The vein network in plant leaves: Clues for adaptation to a warming world?

Dr. David Holloway, BCIT Mathematics faculty, and Dr. Carol Wenzel, BCIT Biotechnology faculty, recently had the honour of publishing their research in in silico Plants (Oxford University Press). The innovative interdisciplinary work involves the pairing of mathematics and the veins in plant leaves.

Applying computer simulation to biological processes

Carol has extensive experience in the biology of leaf vein formation, having discovered, among other things, aspects of how plant hormones drive the growth of leaf veins. These veins are necessary for transporting nutrients and keeping plants alive.

<strong>Dr David Holloway with conifer samples<strong>

Keeping plants alive, especially food plants, has long been a priority for human survival. Now biotechnologists like Carol are able to use various techniques to help understand and manipulate plant growth mechanisms. These innovative techniques can optimize yield for our changing environment, or produce novel products.

David brings extensive experience in computer simulations of molecular flows in tissues. He had been looking for someone to help with molecular biology aspects of his research on spruce conifer embryos. “Then Carol started working at BCIT, and she has the molecular biology and more,” says David. “We’ve now extended the conifer project to look at gene expression in mature trees too.”

Over the last five years, Carol and David have combined their expertise to build a mathematical model of plant hormone and protein interactions and flow. BCIT Biotechnology students have also had an opportunity to contribute to the research activities through summer co-op positions.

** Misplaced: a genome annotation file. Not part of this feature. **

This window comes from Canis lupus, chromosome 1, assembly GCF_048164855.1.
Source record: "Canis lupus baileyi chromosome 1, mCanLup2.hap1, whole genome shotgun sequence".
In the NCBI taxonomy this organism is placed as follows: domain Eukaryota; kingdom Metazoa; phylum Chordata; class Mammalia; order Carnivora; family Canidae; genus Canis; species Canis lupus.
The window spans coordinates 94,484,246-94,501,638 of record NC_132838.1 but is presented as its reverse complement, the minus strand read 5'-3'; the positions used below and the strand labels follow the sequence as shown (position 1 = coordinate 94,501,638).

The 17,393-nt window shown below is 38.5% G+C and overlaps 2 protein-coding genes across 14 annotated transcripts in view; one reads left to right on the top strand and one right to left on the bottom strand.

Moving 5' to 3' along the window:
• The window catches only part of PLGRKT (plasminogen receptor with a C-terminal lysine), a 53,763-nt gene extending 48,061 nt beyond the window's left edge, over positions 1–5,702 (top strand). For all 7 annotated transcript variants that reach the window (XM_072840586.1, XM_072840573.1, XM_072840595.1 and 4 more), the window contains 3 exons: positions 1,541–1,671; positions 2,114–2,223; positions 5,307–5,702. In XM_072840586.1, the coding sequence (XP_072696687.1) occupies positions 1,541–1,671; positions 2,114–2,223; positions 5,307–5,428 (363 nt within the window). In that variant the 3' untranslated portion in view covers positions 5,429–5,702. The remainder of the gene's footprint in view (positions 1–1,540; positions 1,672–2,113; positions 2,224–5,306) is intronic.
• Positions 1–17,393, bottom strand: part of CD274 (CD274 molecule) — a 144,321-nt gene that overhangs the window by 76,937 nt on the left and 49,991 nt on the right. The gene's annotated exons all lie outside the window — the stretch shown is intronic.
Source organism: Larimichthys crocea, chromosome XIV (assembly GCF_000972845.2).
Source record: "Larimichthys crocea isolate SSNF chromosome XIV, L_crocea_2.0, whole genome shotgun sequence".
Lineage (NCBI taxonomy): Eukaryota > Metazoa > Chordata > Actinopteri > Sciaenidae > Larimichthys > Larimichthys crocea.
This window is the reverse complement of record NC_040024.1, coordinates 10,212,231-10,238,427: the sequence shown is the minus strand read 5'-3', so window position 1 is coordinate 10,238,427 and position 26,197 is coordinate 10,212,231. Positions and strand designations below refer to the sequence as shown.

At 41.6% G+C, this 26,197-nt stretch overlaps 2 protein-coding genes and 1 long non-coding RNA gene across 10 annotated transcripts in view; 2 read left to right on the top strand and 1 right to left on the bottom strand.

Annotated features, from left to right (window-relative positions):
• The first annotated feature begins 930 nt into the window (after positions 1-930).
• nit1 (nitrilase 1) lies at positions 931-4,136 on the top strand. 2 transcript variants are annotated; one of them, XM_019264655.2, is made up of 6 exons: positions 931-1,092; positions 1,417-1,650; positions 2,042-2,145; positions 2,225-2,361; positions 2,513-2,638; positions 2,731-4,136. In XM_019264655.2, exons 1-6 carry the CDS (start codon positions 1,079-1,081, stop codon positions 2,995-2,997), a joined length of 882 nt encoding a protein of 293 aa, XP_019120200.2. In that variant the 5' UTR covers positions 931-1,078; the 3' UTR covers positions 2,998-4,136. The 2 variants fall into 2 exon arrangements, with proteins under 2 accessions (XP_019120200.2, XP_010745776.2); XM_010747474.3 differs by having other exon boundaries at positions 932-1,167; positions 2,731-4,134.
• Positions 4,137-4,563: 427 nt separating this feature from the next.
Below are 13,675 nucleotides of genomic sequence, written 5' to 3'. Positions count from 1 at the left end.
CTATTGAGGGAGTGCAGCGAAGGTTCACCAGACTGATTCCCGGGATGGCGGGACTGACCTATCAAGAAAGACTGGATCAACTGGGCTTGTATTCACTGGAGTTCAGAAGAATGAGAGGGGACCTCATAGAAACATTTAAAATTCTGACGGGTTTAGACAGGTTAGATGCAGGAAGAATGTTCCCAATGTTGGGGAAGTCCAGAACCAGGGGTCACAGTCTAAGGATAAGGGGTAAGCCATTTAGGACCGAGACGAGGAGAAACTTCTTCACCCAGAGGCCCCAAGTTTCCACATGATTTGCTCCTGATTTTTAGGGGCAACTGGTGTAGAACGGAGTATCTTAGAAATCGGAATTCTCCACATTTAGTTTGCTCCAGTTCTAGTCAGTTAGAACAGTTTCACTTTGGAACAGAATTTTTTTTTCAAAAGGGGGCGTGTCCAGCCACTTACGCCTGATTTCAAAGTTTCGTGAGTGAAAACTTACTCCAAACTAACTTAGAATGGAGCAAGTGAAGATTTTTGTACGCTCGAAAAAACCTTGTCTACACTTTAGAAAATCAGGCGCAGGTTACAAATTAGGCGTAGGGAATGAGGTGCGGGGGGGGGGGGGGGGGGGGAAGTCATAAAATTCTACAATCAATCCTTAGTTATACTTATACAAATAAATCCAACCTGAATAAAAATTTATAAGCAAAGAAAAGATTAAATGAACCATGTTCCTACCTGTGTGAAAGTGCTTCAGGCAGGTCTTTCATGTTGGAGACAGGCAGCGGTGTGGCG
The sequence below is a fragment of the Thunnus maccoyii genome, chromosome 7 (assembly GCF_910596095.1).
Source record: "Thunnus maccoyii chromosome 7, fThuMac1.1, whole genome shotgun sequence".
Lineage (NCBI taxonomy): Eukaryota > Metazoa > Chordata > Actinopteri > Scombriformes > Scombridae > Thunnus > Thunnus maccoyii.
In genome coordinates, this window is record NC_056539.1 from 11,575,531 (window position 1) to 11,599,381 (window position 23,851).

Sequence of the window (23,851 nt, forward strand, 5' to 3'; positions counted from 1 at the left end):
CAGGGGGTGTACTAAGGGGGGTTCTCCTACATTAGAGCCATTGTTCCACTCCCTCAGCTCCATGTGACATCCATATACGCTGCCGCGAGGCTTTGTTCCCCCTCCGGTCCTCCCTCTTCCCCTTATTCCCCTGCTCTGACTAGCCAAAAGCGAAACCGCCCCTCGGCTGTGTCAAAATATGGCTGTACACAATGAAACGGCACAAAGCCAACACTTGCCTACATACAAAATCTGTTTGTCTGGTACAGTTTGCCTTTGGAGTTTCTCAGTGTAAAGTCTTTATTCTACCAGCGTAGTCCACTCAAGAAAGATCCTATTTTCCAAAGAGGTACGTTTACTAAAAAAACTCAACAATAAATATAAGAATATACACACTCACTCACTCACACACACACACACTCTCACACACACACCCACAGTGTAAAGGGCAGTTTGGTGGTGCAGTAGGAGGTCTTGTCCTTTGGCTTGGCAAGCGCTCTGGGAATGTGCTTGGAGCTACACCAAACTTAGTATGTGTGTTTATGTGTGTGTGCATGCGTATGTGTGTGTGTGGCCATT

What controls the vein network in plant leaves?

David: “Leaf veins were Carol’s area, but we started talking about it a lot, and asking questions that could be addressed with computer modelling. Leaf vein modelling is a very active field right now.”

Vein patterns and leaf shapes are often closely correlated. “Imagine the shapes of different leaves,” suggests Carol. “I’ve studied the complexity of leaf shape variations experimentally. Now, David is adapting our vein model to simulate this inter-relation between veins and growth.”

“I think the model is solid and has important things to say about biology because we started from Carol’s biological knowledge and insights on vein formation. It wasn’t something dreamt up by a mathematician just to look like a plant!” adds David. “Still, there are lots of approximations to make something run in a computer. There is still a huge amount to learn about leaf development.”

Potential impact: A more reliable food supply

<strong>Dr Carol Wenzel with monocots<strong>

The duo are adapting their model for the particular geometry of grasses, which are “monocots”. These monocots include our major cereal crops, a critical part of our food system. Some monocots have distinct leaf anatomical features, like vein arrangement and specialized cell types. These features can make them much more efficient at photosynthesis in hot and dry conditions.

Carol explains: “Understanding the molecular mechanisms associated with photosynthetic efficiency in a grass may enable the development, for example, of wheat and rice that are more robust in a warming world.”

Feature image: Computer simulated leaf with a network of veins generated by the Holloway-Wenzel model equations

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